His verse, I mean his verse is great. I wrote that song just in case I had written a whole two verses because I never presume that someone’s going to do a guest on there. I just write what I feel and then if something g comes along then great. When we decided that, that was the best fit for him, he definitely wanted to write his own verse, which I respect and I think it’s cool. If I could’ve imagined how it would’ve come out beforehand, that’s how it came out. It’s his voice, it’s his lyrics, it’s good man and it’s one of my favourite songs on the record actually.
Ice T guests on For the Cause on the song Evil Ways. How did you hook up with the Rap legend and how as it recording the song with him?
Ice T, I met him in New York at a show we did together and he was a real gentleman, he was really cool and he had a lot of nice things to say about us and about New York Hardcore. That made a real impression on me and we had this one song that I kinda pictured his voice on and I said let me give it a crack, let me reach out to him and my friend had his contacts so I said, hey Jamie, do you think Ice T would be into this and he said, give him a shout, I bet you he’d love to and sure enough, he was totally into it. I think it was because he understood and had respect for our band, that whole connection. It came together pretty quickly and smoothly. It was cool and he’s a real class act, man. He even paid for his own studio time as we couldn’t link up at Tims studio because of scheduling so he was the last one to record on the album. We almost didn’t have Ice T on the record actually but I was able to make it happen, I was able to delay it enough to get him to record and make it happen so I’m grateful that it happened because it’s really cool, it’s a really cool song.
Do you feel that hardcore and hip hop still have that same vibe and energy?
Well, it’s definitely street music in my opinion. It would be different, depending on what part of the country you’re in or what country you live in, you might have a different perspective but the kind of hardcore that I grew up with came from the streets of New York. Not to say that it all has to come from the streets, plenty of suburban kids would come in from wherever to be a part of that scene but it’s got that sort of attitude, that street thing for lack of a better way to say it.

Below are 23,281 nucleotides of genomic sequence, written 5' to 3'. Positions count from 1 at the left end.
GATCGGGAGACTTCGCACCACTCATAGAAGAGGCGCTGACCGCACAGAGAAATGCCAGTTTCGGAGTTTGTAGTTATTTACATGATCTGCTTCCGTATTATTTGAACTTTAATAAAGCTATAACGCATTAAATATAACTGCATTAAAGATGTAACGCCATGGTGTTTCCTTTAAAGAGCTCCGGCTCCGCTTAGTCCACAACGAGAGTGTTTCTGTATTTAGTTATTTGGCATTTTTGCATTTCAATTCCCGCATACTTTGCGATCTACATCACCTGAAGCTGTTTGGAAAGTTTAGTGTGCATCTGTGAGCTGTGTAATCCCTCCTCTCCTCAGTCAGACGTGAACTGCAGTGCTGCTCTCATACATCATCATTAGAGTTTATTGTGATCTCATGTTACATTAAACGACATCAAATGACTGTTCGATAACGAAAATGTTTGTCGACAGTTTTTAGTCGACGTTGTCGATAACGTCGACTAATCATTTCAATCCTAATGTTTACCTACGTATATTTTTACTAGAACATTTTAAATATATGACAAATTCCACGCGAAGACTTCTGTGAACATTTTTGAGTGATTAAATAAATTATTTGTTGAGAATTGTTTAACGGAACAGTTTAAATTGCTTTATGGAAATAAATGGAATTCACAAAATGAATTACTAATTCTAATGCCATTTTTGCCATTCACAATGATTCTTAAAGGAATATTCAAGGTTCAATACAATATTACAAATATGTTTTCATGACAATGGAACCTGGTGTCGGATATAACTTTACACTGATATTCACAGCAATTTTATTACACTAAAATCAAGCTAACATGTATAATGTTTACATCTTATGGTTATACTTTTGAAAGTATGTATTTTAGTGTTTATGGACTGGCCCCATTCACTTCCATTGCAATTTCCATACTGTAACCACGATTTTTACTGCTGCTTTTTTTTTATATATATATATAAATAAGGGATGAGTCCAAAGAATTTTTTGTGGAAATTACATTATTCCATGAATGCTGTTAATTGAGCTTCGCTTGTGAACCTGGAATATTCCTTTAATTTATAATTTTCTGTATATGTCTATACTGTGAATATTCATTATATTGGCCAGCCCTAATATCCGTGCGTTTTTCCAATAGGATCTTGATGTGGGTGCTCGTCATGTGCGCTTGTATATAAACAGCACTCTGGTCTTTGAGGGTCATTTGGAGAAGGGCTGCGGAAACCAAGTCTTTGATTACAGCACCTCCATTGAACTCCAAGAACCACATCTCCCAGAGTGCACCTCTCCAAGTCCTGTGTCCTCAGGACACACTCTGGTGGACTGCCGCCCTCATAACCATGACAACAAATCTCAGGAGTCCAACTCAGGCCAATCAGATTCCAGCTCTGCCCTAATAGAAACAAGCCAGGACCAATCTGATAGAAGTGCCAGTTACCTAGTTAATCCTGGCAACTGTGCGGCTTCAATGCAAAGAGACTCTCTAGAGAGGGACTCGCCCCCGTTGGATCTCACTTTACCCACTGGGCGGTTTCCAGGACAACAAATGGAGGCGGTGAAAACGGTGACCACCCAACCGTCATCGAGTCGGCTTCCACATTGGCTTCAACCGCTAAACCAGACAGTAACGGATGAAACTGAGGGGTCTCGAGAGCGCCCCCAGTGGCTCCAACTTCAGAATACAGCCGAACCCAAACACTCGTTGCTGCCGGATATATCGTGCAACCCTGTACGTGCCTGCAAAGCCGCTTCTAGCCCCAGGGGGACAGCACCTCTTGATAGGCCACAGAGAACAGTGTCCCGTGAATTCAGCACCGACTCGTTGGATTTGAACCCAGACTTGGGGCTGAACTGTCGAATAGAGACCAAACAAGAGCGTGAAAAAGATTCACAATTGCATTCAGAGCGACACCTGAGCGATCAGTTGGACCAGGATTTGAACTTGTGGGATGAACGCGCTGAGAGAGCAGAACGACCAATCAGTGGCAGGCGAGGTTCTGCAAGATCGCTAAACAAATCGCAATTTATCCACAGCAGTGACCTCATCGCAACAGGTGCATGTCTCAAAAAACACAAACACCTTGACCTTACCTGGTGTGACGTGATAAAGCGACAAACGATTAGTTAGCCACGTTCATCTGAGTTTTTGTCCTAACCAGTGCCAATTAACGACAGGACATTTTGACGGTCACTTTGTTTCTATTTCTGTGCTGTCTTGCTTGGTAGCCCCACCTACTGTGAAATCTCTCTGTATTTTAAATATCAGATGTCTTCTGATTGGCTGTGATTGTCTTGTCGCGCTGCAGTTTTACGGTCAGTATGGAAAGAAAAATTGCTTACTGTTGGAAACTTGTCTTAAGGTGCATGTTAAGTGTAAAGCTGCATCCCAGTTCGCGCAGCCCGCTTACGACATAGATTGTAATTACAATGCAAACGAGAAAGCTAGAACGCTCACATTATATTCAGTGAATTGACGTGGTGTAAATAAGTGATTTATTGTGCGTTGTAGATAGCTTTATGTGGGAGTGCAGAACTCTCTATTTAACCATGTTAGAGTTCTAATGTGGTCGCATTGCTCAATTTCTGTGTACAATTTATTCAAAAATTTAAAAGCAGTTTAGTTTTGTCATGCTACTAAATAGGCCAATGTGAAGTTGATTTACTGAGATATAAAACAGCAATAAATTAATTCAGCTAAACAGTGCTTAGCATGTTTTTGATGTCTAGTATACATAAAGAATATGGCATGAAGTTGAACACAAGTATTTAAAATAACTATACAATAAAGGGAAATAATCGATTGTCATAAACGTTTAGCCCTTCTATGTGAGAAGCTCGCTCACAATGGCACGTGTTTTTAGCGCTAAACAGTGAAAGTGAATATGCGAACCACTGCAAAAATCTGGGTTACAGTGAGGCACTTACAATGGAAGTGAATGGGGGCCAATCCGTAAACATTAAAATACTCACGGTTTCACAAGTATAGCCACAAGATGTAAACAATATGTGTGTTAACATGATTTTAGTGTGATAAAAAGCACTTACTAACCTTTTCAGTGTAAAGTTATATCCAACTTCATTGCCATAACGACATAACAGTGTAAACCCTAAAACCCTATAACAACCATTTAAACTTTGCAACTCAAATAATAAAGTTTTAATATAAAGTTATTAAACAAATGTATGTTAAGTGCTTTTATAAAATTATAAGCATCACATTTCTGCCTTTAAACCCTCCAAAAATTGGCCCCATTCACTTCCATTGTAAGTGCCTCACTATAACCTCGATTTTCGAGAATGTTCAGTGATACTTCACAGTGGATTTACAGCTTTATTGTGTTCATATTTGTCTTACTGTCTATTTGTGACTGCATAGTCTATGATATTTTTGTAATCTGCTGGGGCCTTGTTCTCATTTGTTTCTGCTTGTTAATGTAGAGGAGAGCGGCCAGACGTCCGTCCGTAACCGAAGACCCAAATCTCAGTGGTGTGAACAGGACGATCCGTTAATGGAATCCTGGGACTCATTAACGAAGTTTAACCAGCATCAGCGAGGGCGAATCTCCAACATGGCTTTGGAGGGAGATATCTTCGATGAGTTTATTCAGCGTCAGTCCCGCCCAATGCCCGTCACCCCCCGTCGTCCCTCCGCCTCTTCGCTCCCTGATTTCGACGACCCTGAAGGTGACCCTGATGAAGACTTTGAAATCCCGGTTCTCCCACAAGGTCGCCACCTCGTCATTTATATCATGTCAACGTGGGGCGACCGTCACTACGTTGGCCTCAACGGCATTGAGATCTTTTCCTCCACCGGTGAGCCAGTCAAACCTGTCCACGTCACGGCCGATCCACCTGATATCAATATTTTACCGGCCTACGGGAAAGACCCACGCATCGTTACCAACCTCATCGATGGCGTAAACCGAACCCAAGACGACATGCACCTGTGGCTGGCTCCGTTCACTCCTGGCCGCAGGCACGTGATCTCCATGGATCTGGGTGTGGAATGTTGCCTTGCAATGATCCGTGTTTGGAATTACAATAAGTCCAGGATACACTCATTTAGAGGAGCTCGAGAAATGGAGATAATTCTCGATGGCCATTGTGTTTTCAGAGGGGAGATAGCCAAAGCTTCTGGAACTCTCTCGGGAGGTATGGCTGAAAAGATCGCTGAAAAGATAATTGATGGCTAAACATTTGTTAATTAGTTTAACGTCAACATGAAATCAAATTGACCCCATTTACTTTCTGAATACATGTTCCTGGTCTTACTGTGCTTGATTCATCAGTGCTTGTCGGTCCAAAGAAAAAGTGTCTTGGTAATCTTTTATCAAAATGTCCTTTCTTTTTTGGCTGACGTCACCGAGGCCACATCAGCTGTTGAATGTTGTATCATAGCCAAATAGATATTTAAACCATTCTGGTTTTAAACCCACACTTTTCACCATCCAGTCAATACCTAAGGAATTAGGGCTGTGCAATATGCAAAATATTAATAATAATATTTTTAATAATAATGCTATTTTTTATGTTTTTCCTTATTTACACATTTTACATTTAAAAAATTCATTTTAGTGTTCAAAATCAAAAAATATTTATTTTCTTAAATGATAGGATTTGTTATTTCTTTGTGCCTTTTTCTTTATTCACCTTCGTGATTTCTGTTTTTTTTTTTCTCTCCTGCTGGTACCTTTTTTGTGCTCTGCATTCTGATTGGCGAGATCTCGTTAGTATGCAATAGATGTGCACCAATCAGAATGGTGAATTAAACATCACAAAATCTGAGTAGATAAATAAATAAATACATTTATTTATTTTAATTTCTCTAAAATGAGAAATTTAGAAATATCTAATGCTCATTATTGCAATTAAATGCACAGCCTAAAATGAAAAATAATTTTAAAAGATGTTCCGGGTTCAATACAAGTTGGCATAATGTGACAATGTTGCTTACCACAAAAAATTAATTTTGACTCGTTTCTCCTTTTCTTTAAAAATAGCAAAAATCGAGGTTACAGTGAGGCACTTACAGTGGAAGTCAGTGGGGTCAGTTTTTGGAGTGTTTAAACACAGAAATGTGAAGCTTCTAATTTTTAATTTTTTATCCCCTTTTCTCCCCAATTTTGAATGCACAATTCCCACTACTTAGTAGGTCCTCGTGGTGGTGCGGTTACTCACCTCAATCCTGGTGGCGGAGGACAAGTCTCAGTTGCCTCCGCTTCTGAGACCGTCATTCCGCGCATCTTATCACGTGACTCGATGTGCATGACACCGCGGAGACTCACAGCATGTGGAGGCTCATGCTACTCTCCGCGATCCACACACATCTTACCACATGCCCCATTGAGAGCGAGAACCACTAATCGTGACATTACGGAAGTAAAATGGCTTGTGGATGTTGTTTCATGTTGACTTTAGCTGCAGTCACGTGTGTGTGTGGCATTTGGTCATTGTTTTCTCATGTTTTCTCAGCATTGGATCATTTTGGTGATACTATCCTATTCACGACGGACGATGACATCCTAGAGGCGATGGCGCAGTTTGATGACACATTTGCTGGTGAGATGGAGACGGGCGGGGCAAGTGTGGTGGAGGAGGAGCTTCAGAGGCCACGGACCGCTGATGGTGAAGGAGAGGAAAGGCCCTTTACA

You’ve also got Sick Jacken from Psycho Realm and Steve Whale from The Business on the album too. How did they end up guesting on the album?
It was all very serendipitous man. It was all unplanned. Steve happened to be in LA while were there, now Steve is my pal. Our relationship with The Business goes back decades and every time we play in England, Steve comes by and we have a beer. He’s an old friend of mine. Rest In Peace to Mickey Fitz. He was just in LA, just like that. He was actually in San Francisco but had to stop off in LA and it just happened to be when we were there and he came in and of course, I said Steve jump on the guitar, do something! He loved it, he was listening to the song and said it was sounding great. He just jumped in there on guitar, he was playing with a bottle and a WD40 can or something! We had a ball, it was a really unorganized vibe, in the best way. Not preplanned or the labels organized it. Same with Sick Jacken, he is a friend of ours and we’ve known him for some years now and he’s from the LA area and he came by the studio, just to say what’s up and just to see the studio. I was doing Rev Up, the song and he was like, that’s a killer song and I said, if you want to jump on and say something man, feel free, go ahead! He jumped on the mic and said exactly what he said. The words that are on the record, he did it once, freestyle, boom! He didn’t write anything down and then he hung out for a bit and then left so things just fell into place on the record.
Who else would you live to get to guest on a future Madball album?
Oh man, that’s a tough one because for for me it has to happen organically. We’ve only started this feature thing on Hardcore Lives and this record, before that, you don’t see many features on Madball records , they’re pretty much non existent. On the previous record, it was our friends. It was Scott from Terror, it was Toby from H20. Guys that we are close with and then on the second one, it’s our friends as well. Tim and Ice T. It’s hard to picture! I couldn’t answer that! We’ve had Candace from Walls Of Jericho on Hardcore Lives, she did a brilliant job. I wouldn’t mind another female vocalist. I’m open to whatever. It just has to make sense on a song.
What are your touring plans when For The Cause is released?